PDO technology lies in the use of a combination of growth factors and small molecules used in combination with a basement membrane mimic (e.g., basement membrane extract such as Matrigel) (98) in an attempt to represent a long-term growth environment. PDOs permit evaluation of clonal heterogeneity in tumours (96) and the rapid timeframe of generation results in less ex vivo selection than that seen in cell lines or PDX models. They are relatively easy to manipulate and generate functional assays on which to test drug treatments. A summary of the advantages and disadvantages of different EOC models is presented in Table 1, and the potential uses of PDOs and explants is presented in Figure 1.

TABLE 1
www.frontiersin.org

Table 1 Advantages and disadvantages of different Ovarian Cancer 3D models.

FIGURE 1
www.frontiersin.org

Figure 1 Potential uses of patient derived organoids and tumour slices in ovarian cancer research.

Improvements on the original organoid methodology have also been attempted e.g. use of a mini ring method in comparison to traditional drop seeding, to quickly generate organoids from a small number of cells to use for a rapid turnaround for high throughput drug screening (102), though this approach has not yet been widely adopted. Further advances in organoid applications are discussed in section 5, as well as demonstrated in Figure 2.

FIGURE 2
www.frontiersin.org

Figure 2 Advances in patient derived organoid technology.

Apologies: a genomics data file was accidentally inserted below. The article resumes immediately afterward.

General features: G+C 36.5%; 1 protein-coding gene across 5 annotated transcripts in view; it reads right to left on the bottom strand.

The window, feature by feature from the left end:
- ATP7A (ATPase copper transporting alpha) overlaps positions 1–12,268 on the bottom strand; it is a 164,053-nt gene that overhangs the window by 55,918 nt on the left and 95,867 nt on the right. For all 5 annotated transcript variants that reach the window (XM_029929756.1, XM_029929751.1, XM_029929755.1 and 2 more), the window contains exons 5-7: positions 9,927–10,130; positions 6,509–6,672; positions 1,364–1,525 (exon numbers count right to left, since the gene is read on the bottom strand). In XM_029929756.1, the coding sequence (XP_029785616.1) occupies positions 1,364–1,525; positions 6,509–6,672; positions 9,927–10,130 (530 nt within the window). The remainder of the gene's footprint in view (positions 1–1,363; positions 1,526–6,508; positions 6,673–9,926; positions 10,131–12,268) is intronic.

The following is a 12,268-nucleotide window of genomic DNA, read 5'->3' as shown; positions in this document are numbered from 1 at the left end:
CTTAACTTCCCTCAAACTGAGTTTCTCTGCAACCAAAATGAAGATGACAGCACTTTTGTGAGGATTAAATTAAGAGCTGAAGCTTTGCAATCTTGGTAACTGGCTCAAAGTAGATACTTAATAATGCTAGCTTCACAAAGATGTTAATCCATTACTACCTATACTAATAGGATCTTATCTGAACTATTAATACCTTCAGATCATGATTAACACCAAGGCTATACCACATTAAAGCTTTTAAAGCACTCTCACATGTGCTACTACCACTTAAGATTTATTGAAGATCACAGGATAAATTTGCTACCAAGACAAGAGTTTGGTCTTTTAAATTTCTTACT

3.2.3 Patient Derived Xenografts (PDX)

PDX models have been established in a variety of different cancer types including EOC (103). PDX models are generated from the injection of tumour cells or tissue into immunocompromised or humanised mice. This can be done heterotopically (usually subcutaneously for ease of measurement) or orthotopically following dissection +/- digestion of the original tumour. Alternatively, cell lines can be used for generation of xenografts. Whilst subcutaneous administration is often favoured due to its ease, it is regarded as inferior to orthotopic transplantation in terms of clinical correlation, metastatic potential and TME similarity to host tumour (104). Intraperitoneal PDX models have also been established with favourable engraftment success rates (103), although orthotopic injection is still considered the gold standard for modelling HGSOC (104).

PDX models more accurately represent the three-dimensional TME than cell line xenografts by better retaining tumour architecture and containing components of the original tumour stroma, vasculature and immune cells (98). They have been shown to correlate morphologically and histologically with original tumours (105), can exhibit corresponding pathological single nucleotide polymorphisms (106) and exhibit comparable gene expression profiles (107).